Flow Equation Methods for Many-Body Localisation

Title slide!


Many-body localisation is a fascinating example of a scenario in which interacting quantum systems isolated from their environments can fail to thermalise. Key to our understanding of this enigmatic phase of matter are emergent conserved quantities known as local integrals of motion (LIOMs, or l-bits), which prevent thermalisation from occurring. In this talk, I will present a powerful new numerical method known as the ‘tensor flow equation’ technique ideally suited for computing LIOMs [1]. Using this method, we’ll look at a model of interacting fermions in a quasiperiodic potential and show that an MBL phase exists. We will directly compute the LIOMs and show how – in contrast to disordered systems – they retain a strong fingerprint of the underlying quasiperiodic potential. We’ll also look at the LIOMs in a disorder-free system with a uniform electric field, a scenario known as Wannier-Stark localization, and show that flow equations reveal an important difference between Wannier-Stark localisation and conventional MBL. Time permitting, I’ll also sketch how this technique can be used to address non-equilibrium dynamics [2], periodically driven systems [3], and dissipative dynamics [4], as well as extensions to two [2] and even three dimensions.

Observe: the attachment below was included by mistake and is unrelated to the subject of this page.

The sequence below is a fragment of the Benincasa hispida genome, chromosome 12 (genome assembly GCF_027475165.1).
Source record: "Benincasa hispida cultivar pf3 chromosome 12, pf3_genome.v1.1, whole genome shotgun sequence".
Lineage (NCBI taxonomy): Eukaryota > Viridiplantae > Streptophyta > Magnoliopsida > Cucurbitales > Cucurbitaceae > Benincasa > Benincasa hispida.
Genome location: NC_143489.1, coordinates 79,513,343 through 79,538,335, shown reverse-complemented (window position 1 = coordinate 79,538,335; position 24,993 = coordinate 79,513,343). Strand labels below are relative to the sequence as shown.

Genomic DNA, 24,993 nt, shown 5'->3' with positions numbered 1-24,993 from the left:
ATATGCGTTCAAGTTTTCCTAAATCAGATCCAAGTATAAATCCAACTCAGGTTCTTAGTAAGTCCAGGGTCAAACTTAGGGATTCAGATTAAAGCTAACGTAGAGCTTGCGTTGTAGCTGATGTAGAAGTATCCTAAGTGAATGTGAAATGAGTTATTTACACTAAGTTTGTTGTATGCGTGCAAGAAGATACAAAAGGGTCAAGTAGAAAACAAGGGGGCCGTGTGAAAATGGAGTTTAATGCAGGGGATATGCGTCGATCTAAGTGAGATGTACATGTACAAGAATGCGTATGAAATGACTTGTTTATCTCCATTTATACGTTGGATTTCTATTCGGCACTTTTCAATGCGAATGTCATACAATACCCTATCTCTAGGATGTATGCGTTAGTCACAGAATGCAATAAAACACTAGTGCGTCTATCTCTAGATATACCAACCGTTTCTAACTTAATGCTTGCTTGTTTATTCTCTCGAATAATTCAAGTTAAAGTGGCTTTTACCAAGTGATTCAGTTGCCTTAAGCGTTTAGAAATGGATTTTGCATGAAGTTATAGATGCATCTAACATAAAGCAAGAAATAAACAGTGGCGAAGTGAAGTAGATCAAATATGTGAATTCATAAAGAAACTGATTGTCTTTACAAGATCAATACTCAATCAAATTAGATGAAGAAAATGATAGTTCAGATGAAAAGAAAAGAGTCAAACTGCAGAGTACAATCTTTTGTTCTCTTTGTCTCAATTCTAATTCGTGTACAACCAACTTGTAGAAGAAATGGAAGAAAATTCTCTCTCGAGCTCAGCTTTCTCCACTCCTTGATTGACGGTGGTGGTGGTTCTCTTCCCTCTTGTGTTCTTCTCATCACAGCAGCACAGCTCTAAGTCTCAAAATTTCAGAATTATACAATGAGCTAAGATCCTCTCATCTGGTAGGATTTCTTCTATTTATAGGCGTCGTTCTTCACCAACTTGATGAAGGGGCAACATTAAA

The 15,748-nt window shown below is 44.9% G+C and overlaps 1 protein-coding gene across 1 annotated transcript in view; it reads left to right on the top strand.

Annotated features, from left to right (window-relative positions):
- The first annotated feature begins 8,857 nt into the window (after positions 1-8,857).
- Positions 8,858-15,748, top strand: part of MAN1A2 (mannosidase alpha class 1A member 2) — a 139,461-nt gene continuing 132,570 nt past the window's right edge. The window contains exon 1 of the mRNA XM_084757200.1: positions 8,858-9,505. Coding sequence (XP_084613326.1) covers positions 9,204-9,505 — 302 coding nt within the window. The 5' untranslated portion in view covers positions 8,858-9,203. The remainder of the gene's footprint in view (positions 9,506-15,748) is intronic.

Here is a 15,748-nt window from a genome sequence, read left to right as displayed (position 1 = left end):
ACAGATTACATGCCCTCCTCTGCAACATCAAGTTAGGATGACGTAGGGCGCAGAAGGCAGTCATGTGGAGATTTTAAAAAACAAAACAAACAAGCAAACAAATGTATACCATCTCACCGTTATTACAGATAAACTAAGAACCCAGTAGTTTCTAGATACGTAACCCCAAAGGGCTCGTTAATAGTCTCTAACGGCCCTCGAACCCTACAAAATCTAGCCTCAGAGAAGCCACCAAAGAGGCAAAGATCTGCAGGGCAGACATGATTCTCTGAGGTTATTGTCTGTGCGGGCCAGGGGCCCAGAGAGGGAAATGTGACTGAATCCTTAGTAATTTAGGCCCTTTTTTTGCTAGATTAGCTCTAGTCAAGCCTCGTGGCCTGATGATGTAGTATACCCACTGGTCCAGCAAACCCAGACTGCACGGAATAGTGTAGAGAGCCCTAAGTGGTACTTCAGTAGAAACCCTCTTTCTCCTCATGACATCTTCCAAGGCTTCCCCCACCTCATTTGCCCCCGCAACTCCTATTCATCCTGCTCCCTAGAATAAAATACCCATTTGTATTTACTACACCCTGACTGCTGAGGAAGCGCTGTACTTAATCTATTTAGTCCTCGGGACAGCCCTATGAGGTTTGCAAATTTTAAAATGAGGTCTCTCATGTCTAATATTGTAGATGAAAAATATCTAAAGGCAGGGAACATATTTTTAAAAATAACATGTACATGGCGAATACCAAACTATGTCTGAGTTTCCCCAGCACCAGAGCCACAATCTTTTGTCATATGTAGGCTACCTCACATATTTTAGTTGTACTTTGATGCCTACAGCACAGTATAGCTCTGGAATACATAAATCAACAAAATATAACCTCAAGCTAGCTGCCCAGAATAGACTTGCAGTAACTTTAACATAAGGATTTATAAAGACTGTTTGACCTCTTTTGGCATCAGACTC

[1] – S. J. Thomson and M. Schiró, https://arxiv.org/abs/2110.02906
[2] – S. J. Thomson and M. Schiró, Physical Review B 97 (6), 060201(R) and Physical Review Research 2 (4), 043368
[3] – S. J. Thomson, D. Magano and M. Schiró, SciPost Phys. 11 (028)
[4] – L. Rosso et al., SciPost Phys. 9, 091

Feb 14, 2022 2:00 PM
University of St Andrews Theory Discussion Group
University of St Andrews
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Dr Steven J. Thomson
Dr Steven J. Thomson
Marie Skłodowska-Curie Research Fellow in Theoretical Condensed Matter Physics

Theoretical condensed matter physicist, currently a Marie Skłodowska-Curie Research Fellow at Freie Universität Berlin.